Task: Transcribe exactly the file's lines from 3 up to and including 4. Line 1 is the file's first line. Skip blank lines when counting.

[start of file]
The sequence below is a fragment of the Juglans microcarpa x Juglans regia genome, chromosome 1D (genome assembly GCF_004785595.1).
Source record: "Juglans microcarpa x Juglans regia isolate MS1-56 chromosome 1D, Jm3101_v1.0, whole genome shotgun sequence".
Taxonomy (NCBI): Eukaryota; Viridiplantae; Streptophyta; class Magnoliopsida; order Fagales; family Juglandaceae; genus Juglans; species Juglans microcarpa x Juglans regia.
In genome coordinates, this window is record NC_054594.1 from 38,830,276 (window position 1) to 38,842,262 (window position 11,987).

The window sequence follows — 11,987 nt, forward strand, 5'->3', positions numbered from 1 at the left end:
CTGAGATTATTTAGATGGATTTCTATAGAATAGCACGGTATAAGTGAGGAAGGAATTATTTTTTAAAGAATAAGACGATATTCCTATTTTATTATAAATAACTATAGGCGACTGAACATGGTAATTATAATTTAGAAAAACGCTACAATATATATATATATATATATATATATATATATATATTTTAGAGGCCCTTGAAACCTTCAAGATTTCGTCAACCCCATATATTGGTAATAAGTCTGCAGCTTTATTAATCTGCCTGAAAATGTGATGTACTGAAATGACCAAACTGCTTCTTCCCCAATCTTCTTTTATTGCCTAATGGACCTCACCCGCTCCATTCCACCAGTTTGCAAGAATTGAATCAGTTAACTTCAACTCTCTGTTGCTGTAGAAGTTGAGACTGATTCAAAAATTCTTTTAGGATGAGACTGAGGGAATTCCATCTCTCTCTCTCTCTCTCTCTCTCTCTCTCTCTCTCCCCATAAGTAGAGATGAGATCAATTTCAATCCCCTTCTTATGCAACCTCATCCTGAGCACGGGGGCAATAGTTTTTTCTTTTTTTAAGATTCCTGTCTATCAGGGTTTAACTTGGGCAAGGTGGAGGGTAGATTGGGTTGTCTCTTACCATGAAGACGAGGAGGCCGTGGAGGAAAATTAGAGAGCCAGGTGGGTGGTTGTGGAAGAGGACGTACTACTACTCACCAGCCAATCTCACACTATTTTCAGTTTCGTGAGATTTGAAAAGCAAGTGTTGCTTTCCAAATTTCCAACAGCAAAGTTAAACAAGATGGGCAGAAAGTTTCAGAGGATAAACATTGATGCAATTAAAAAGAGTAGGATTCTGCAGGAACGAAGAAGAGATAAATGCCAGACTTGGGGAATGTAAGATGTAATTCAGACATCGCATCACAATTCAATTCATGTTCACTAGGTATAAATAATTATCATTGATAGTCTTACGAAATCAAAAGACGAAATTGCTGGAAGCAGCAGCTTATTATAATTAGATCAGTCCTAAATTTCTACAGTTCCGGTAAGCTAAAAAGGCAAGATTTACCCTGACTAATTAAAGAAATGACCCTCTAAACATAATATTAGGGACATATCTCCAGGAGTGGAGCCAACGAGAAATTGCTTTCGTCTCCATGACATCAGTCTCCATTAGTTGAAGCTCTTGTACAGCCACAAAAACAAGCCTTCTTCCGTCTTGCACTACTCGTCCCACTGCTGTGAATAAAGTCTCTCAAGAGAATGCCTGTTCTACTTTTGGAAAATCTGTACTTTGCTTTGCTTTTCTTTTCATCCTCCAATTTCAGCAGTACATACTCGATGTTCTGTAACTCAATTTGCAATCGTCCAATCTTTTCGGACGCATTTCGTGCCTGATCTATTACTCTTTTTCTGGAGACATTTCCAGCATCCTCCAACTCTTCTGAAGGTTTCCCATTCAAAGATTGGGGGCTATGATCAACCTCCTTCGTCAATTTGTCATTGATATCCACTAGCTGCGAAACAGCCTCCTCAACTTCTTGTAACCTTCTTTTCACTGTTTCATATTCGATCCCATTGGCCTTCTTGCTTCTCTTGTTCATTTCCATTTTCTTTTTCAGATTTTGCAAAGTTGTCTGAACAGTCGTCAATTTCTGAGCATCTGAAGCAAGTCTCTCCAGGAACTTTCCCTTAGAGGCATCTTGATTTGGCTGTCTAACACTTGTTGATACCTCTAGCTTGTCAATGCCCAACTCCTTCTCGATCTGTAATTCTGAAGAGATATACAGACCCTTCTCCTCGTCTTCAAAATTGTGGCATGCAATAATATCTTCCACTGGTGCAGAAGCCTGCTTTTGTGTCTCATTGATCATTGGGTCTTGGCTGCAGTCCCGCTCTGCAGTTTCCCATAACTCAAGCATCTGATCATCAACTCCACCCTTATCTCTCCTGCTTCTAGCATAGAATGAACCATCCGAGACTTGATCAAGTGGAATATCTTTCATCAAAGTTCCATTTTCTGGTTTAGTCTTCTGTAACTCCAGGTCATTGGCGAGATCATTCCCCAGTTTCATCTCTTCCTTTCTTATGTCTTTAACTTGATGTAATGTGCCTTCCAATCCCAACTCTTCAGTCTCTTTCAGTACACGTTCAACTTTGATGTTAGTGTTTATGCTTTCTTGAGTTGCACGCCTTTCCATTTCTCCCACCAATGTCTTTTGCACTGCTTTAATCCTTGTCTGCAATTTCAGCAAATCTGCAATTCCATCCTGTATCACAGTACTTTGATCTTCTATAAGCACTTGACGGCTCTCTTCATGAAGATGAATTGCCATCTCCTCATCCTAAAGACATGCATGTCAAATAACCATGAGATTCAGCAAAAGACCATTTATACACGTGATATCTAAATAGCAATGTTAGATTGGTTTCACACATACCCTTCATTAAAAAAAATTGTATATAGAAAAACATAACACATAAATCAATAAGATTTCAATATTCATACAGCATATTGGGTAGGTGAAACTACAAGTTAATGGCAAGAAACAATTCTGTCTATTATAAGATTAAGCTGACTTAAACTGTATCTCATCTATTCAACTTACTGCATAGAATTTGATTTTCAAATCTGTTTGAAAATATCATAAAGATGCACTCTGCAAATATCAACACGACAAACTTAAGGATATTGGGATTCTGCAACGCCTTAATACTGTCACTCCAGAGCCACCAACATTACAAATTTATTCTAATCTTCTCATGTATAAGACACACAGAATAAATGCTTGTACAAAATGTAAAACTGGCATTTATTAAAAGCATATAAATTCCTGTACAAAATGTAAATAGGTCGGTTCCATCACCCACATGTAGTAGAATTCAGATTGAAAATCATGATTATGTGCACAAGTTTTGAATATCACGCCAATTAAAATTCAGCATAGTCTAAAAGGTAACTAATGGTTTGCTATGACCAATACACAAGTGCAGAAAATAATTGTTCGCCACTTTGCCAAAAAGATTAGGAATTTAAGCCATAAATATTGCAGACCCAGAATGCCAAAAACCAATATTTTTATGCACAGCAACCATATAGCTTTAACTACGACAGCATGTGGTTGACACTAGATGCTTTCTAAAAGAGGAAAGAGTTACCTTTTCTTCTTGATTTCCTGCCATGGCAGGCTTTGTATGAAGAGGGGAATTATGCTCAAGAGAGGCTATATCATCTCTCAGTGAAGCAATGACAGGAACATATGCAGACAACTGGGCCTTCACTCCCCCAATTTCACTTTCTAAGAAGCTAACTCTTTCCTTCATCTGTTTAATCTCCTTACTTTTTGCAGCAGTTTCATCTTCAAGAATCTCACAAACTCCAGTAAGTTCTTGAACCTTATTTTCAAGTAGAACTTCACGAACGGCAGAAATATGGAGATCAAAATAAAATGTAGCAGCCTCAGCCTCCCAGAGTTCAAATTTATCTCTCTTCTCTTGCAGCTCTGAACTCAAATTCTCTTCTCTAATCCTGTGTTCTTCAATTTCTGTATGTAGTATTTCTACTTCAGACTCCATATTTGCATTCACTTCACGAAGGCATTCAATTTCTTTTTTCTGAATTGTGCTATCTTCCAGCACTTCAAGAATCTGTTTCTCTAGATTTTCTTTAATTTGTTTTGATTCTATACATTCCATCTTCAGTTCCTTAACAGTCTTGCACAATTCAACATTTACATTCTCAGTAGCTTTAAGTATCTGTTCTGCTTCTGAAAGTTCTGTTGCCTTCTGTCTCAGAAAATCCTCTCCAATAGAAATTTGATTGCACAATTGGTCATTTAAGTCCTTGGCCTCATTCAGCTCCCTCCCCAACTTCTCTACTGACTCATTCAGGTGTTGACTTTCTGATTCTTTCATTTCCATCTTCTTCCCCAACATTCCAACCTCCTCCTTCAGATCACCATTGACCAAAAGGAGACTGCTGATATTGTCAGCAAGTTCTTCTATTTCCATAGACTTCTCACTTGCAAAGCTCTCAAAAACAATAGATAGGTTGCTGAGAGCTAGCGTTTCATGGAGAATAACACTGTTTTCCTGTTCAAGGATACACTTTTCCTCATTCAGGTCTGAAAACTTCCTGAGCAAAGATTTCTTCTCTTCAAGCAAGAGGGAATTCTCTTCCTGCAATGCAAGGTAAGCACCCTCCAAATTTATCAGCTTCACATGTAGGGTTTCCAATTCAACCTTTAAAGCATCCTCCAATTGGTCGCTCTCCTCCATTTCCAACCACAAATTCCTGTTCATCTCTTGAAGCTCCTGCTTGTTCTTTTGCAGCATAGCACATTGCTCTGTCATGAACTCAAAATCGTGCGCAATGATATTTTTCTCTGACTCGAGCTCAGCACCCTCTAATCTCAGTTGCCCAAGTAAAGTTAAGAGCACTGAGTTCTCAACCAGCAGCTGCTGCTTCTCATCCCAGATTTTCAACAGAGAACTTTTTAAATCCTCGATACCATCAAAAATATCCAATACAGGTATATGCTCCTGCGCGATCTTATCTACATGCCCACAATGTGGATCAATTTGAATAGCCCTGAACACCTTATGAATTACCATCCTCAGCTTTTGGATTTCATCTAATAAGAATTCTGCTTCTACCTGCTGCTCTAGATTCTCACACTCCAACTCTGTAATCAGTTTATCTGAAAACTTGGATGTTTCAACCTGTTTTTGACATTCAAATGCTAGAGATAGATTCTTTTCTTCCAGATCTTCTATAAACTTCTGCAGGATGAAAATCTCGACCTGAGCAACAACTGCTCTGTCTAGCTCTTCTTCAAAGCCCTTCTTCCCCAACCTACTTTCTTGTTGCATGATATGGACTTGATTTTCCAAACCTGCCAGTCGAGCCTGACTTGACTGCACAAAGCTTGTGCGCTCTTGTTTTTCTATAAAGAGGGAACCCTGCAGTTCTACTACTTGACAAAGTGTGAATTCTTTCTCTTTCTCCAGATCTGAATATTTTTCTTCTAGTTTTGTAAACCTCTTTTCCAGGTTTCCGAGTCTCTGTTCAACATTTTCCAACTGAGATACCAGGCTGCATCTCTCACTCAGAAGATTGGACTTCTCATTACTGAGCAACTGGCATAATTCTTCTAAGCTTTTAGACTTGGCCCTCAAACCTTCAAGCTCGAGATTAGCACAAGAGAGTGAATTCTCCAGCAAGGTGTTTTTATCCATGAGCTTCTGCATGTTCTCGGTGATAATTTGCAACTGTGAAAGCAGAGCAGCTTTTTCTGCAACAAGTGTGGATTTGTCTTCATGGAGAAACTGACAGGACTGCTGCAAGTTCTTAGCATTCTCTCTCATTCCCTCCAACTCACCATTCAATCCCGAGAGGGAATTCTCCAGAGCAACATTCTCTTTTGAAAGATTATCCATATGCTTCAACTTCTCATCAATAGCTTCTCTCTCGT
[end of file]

Taxonomy (NCBI): Eukaryota; Viridiplantae; Streptophyta; class Magnoliopsida; order Fagales; family Juglandaceae; genus Juglans; species Juglans microcarpa x Juglans regia.
In genome coordinates, this window is record NC_054594.1 from 38,830,276 (window position 1) to 38,842,262 (window position 11,987).